In earlier blog on Kubernetes networking we have seen how Kubernetes is non-prescriptive of how the network should be designed for running pods. There can be multiple way to design the network that meets Kubernetes networking requirements with varying degree of complexity, flexibility. In this blog we will see how Kube-router implements a pure L3 solution for cross node pod-to-pod networking using BGP and see how use of BGP gives unique advantage which enables pod IP and Kubernetes service cluster IP to be routable from out side of the cluster.

host routing based L3 solution

As we have seen previous blog Kubernetes networking, we can have solution based on either L2 or L3 approach or based on the overly solutions. Kube-router choose to implement a solution based on L3 routing solution. Kube-router does not perform subnet management and relies upon Kubernetes controll manager to do the subnet allocation for each node. Each node in the cluster is allocated unique subnet from the cluster CIDR range for allocation of IP’s to the pods running on the node. For cross node pod-to-pod networking we can build a L3 solution either by gateway based routing or host based routing as seen in the blog.

Lets see how host based routing achives cross-node pod-to-pod networking with below example. Lets assume Node1 and Node2 are allocated subnets and respectivley. So its just matter of installing route on each node to route the subnet to the node to which subnet is allocated as shown below.

Host Routing

A simplest approach Kube-router could have taken is to learn the subnets assinged to each node and install the routes accordingly on each of the nodes. There are two reasons this approach was not taken. First Kubernetes has a clean approach w.r.t networking for the green field cloud native applications. But its possible in the near future (there is huge community push for the multi-networks ) Kubernetes might have multiple networks and isolated network spanning multiple nodes much like network in IAAS clouds. Second if we want pod ip’s routable from outside the cluster this approach wont work.

Kube-router has taken the approach of running a standard BGP routing protocol on each node which can advertise pod CIDR’s to the peers and configured BGP peers. There are other solutions like Calico, Contiv which similarly use BGP for Kubernetes networking. But Kube-router with ability to act as service proxy as well puts in unique situation to enable new use cases. Kube-router along with advertising pod CIDR of each nodes to peers, can also advertise service cluster IP’s to external routing infrastructure. We will go over the deails how BGP enables these scenarios in below section.

Why BGP?

First natural question is why use BGP? Is it not overkill for the protocol that runs the internet to be used for simple use-cases? As it turns out BGP core is a relatively simple protocol for routes exchange. As we will see in next section use of BGP is really transparent and no configuration is required for basic pod-to-pod connectivity. In case where you want pod IP’s to be routable we just need to peer with BGP router outside the cluster. Use of BGP in the datacenters is quite common and is in fact an approach taken by SDN controllers like Contrail, Nuage for overlay networks in IAAS clouds.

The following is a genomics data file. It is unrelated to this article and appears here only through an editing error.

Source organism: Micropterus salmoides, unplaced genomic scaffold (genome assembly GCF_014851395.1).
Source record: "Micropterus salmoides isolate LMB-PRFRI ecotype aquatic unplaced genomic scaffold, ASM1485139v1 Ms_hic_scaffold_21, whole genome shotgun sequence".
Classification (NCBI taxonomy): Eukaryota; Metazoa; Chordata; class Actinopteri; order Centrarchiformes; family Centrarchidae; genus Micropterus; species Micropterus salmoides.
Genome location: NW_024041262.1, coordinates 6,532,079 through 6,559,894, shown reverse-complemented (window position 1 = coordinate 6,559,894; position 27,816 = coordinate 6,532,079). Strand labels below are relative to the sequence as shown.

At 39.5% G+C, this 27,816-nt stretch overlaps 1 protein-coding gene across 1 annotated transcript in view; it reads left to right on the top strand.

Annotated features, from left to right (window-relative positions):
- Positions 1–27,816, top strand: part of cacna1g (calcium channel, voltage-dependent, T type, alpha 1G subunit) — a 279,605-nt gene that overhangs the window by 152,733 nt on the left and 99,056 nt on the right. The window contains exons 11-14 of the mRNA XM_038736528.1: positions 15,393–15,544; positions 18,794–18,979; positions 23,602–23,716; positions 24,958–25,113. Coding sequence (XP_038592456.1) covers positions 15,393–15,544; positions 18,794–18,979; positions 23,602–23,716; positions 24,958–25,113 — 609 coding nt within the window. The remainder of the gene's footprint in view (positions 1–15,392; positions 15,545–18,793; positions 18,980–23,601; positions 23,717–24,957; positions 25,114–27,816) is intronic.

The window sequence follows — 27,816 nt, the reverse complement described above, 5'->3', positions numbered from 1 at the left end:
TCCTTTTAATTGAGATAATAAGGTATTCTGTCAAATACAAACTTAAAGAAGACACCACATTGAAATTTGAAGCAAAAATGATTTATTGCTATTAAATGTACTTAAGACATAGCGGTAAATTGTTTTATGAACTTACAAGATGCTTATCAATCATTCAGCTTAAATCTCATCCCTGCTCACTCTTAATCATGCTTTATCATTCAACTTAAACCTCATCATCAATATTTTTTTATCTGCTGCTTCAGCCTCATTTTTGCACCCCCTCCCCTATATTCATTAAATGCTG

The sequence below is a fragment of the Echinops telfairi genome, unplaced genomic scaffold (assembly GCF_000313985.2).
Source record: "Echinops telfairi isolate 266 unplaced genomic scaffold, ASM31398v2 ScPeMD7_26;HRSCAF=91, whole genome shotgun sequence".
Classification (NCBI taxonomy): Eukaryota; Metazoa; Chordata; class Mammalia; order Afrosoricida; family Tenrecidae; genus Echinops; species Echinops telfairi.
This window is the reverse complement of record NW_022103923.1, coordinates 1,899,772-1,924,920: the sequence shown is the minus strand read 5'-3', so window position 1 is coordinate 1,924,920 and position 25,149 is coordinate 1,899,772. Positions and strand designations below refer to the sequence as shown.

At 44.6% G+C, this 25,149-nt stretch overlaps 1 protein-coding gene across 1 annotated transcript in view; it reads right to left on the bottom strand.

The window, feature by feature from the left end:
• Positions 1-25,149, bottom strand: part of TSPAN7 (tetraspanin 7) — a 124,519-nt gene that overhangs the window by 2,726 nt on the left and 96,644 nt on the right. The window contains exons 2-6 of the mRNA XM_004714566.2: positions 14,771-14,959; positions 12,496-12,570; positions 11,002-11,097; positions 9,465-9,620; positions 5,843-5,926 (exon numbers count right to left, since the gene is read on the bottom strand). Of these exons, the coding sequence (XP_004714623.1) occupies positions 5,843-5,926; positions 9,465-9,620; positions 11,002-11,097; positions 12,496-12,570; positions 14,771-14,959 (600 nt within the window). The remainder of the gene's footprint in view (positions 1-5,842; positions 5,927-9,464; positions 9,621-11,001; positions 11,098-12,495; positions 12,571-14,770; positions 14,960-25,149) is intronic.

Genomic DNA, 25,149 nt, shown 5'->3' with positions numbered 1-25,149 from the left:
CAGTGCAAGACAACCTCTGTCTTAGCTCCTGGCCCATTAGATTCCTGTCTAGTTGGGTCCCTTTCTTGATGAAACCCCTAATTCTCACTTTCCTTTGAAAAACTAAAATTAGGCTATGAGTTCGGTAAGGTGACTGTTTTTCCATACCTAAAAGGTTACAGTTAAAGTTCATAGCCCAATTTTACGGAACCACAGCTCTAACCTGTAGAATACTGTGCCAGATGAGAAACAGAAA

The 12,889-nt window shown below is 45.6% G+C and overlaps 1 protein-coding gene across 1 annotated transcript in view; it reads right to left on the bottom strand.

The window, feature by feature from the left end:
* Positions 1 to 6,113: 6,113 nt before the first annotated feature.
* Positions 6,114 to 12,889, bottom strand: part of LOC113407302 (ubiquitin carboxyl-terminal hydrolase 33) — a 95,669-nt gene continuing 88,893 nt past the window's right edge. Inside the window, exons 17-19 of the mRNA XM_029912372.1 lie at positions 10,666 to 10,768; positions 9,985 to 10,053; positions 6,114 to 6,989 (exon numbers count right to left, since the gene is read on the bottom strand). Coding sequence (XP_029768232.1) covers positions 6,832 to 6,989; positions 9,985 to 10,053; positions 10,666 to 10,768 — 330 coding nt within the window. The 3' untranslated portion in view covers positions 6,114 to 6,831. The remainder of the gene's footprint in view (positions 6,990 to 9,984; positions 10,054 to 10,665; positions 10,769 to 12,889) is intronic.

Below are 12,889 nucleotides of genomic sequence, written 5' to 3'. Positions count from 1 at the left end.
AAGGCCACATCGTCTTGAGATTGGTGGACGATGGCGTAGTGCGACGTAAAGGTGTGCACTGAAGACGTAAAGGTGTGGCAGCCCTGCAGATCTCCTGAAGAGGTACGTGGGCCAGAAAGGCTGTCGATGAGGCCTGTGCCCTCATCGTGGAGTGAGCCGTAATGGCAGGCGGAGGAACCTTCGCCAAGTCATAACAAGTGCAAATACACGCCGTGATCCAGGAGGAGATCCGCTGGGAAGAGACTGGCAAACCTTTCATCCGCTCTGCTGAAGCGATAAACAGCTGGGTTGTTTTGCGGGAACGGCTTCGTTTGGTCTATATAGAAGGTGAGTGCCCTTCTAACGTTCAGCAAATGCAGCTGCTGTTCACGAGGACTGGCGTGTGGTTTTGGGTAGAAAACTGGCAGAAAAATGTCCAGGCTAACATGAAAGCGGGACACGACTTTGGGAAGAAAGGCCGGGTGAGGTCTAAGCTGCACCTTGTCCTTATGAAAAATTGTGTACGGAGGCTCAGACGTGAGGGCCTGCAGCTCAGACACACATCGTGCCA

Pod-to-pod cross node networking with BGP

Kube-router runs iBGP on each cluster nodes, and automatically peers with all the nodes in the cluster in full-mesh at this point (can be easily changed to use route reflector for scaling). All the nodes in the cluster will be put in configurable priavate ASN. Kube-router will advertise the pod CIDR allocated for the node to the peers and install the learned routes from the peers in the node host namespace.

Please see the demo to get the feel for how Kube-router runs iBGP on each node to advertise the route and pod-to-pod networking established.


In this simple setup each node is running BGP is in isolation to the cluster and there are no concerns of routes getting leaked or interfering with underlay so pod IP’s remains routable only inside the cluster.

Routable pods and service IP

We can also peer with existing routers outside the cluster so that pod IP’s will be routable from outside the cluster. Also, Kube-router advertises the cluster IP when service is created. A service can be accessed from outside the cluster using single cluster IP and standard ports.

Please see below demo how Kube-router advertises pod CIDR and service Cluster IP to the external routers.



A pure L3 routing based solution is possibly a best solution in terms of performance, simplicity. We can use standard tools like traceroute, ip route to troubleshoot connectivity issues. Combined with BGP ability to advertise routes to external BGP peers we can have a flexible solution with Kube-router.